Bone response to polymers based on poly-lactic acid and having different degradation times

A. Merolli, C. Gabbi, A. Cacchioli, L. Ragionieri, L. Caruso, L. Giannotta, T. P. Leali

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Authors studied two degradable and resorbable polymers derived from lactic acid: poly-L-Lactic acid (PLLA), with a relatively long time of degradation (longer than 6 months, PL10 Purac NL); poly-DL-Lactic acid (PDLLA), with a relatively short time of degradation (shorter than 6 months, PDL Purac NL). The animal species was the young adult New Zealand White rabbit. The in-vivo study was performed by implantation of small cylinders of 10 × 3 mm in size (length × diameter) in the distal metaepiphysis of the femur; 34 cylinders have been implanted. Retrievals of PLLA specimens took place at 3, 6, 9, 12 and 24 months; for PDLLA specimens at 1, 2, 4 months. Polarized light microscopy of undecalcified tissue sections was performed. The analysis for PLLA and PDLLA has shown a favorable response of bone tissue: alterations in the bone repair, growth and remodeling have not been observed. PLLA is persistent at the times studied; there is never a tight apposition between bone and PLLA implant and an intervening fibrous layer has often been observed PDLLA is not persistent at the times studied and it degrades quite fast; bone repair of the empty implantation's hole occurs by bony growth from the endosteal trabeculae. The newly formed bone covers the hole's walls with an elongation parallel to them. For both polymers, whether the degradation is fast or slow, the material's substitution by newly formed bone never starts from the walls of the implantation hole. Only after the complete disappearance of the polymeric material newly formed bone begins to fill the hole.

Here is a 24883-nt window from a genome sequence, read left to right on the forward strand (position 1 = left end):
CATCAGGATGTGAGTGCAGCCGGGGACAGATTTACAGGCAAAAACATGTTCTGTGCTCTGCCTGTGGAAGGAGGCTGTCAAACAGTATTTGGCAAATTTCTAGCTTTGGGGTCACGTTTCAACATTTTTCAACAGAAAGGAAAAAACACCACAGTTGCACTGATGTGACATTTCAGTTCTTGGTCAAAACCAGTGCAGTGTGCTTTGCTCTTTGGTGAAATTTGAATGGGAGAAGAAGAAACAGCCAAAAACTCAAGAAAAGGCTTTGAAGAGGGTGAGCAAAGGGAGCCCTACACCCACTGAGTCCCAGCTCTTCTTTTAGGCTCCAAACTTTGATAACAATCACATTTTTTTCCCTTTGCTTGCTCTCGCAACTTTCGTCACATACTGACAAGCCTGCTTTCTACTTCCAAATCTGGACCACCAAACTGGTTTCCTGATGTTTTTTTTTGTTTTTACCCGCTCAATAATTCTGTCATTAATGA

Original languageEnglish (US)
Pages (from-to)775-778
Number of pages4
JournalJournal of Materials Science: Materials in Medicine
Issue number9
StatePublished - Jan 1 2001
Externally publishedYes

All Science Journal Classification (ASJC) codes

  • Biophysics
  • Bioengineering
  • Biomaterials
  • Biomedical Engineering

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